Thursday, March 24, 2011

Bullet Work


Bullet Work by Steve O'Brien is an excellent example of a page turning mystery set at a racetrack. The similarities to Dick Francis end there.

While Francis always wrote in first person and created a main character the reader really cared about right from the beginning, O'Brien writes a third person narration. I had trouble at first liking the main character, Dan Morgan, who is a lawyer and owner of a few Thoroughbred racehorses. Later, as he befriends a young man, AJ, who is bullied because of his special gift, my interest in Dan grew.

With AJ's help, Dan tries to discover who is killing and kidnapping horses on the backside, and running an extortion scam. The scenes are different from many mysteries but very plausible from a horse person's point of view.

Besides AJ, my favorite character was the two-year-old filly, Aly Dancer. The final race in the book was extremely well told, giving the reader a long, slow but heart-pounding climax. The ending was surprising, but satisfying.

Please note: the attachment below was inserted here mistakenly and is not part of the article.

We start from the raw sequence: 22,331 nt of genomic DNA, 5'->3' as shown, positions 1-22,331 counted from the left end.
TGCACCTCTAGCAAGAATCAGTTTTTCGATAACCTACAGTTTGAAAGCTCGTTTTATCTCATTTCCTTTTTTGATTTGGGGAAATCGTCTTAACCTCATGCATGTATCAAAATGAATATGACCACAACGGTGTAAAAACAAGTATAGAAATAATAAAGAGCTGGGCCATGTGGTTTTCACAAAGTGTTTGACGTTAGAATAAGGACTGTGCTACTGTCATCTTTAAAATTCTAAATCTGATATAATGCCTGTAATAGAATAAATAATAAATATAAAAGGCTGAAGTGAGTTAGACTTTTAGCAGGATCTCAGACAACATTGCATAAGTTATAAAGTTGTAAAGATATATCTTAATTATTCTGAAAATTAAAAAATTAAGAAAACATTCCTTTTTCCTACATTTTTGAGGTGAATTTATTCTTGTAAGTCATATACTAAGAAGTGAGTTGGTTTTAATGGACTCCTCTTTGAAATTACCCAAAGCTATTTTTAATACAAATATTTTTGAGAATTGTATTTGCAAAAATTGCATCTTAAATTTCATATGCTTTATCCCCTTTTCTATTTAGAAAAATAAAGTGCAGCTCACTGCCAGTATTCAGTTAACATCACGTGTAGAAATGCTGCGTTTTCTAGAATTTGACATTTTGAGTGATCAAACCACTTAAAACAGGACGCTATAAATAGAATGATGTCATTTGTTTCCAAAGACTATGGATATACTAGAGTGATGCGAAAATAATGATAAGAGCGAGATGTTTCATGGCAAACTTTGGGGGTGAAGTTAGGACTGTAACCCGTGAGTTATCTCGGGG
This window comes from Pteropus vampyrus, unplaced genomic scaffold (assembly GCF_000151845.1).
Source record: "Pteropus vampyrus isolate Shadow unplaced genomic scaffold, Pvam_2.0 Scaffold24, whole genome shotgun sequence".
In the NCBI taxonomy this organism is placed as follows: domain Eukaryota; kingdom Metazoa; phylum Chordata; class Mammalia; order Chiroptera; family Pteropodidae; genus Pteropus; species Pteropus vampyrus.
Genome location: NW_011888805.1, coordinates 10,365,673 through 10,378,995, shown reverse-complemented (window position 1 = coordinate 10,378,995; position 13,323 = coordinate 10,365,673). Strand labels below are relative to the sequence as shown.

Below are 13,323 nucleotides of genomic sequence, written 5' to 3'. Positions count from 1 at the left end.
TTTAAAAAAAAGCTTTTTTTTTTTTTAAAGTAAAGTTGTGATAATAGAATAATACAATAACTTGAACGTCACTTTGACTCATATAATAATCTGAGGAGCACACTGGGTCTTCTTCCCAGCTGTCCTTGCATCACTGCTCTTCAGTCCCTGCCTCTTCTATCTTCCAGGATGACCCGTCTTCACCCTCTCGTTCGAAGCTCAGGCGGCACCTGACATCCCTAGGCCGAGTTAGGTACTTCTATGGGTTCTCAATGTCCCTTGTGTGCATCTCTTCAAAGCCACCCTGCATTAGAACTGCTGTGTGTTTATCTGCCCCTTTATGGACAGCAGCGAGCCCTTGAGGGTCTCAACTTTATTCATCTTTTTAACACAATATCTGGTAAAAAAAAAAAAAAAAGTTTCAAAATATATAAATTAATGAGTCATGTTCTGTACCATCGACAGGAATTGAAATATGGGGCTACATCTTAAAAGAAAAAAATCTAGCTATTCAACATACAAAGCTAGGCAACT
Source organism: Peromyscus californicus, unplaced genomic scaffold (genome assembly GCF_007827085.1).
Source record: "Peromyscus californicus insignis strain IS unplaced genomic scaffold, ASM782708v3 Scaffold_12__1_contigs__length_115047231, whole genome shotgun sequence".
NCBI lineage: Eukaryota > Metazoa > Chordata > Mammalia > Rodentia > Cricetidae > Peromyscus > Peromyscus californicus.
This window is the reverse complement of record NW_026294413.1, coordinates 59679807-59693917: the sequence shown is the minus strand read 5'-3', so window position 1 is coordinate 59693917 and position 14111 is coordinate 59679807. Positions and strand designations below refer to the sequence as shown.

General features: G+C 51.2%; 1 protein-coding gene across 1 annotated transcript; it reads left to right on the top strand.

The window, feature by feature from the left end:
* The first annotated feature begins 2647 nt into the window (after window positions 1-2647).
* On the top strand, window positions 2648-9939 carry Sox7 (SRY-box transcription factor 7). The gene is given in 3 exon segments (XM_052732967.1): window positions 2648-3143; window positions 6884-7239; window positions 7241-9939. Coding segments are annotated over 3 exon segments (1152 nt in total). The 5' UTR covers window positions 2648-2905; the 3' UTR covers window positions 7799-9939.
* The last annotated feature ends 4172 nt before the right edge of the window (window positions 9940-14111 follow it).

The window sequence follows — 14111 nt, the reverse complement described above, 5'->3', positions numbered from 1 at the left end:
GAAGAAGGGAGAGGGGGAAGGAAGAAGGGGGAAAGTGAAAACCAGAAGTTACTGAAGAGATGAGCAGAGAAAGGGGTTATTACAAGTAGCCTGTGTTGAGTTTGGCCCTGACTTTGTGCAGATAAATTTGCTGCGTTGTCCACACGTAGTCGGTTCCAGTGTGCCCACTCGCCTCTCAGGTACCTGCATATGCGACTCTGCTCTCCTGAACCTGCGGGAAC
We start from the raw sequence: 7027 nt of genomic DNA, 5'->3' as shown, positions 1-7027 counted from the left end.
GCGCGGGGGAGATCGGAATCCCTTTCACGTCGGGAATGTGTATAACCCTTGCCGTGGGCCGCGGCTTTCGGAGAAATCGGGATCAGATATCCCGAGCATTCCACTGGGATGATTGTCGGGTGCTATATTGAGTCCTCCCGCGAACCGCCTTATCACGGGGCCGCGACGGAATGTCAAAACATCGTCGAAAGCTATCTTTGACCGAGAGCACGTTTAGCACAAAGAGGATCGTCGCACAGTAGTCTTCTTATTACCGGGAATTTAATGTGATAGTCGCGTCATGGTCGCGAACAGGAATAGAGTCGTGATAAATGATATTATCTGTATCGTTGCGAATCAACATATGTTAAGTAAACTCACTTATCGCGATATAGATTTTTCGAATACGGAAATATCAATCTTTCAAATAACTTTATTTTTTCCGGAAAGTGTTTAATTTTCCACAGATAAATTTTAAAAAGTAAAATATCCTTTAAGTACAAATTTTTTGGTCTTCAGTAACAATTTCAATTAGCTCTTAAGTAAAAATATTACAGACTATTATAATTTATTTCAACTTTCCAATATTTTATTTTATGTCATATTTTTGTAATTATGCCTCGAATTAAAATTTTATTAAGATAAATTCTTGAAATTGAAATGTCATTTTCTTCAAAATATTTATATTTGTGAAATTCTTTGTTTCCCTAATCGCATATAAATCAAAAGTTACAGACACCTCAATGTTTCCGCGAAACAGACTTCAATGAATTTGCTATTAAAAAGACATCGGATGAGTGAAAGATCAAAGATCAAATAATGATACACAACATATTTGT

My only fault is that halters are what horses wear in stalls and when handled for washing and other groom's chores; bridles are for riding. A horse would not have a bridle on unless it's ready to ride. In Dick Francis books, he refers to halters as headcollars, the British term.

The cover is fantastic!

1 comment:

WriterOne said...

Sounds like an interesting story. Will put it on my "to read" list.

The unfortunate gaffe about the halters could easily have been avoided by handing the manuscript off to an advance reader with horse experience. I've seen mistakes like this before--stallions running through pastures wearing their bridles. Argh.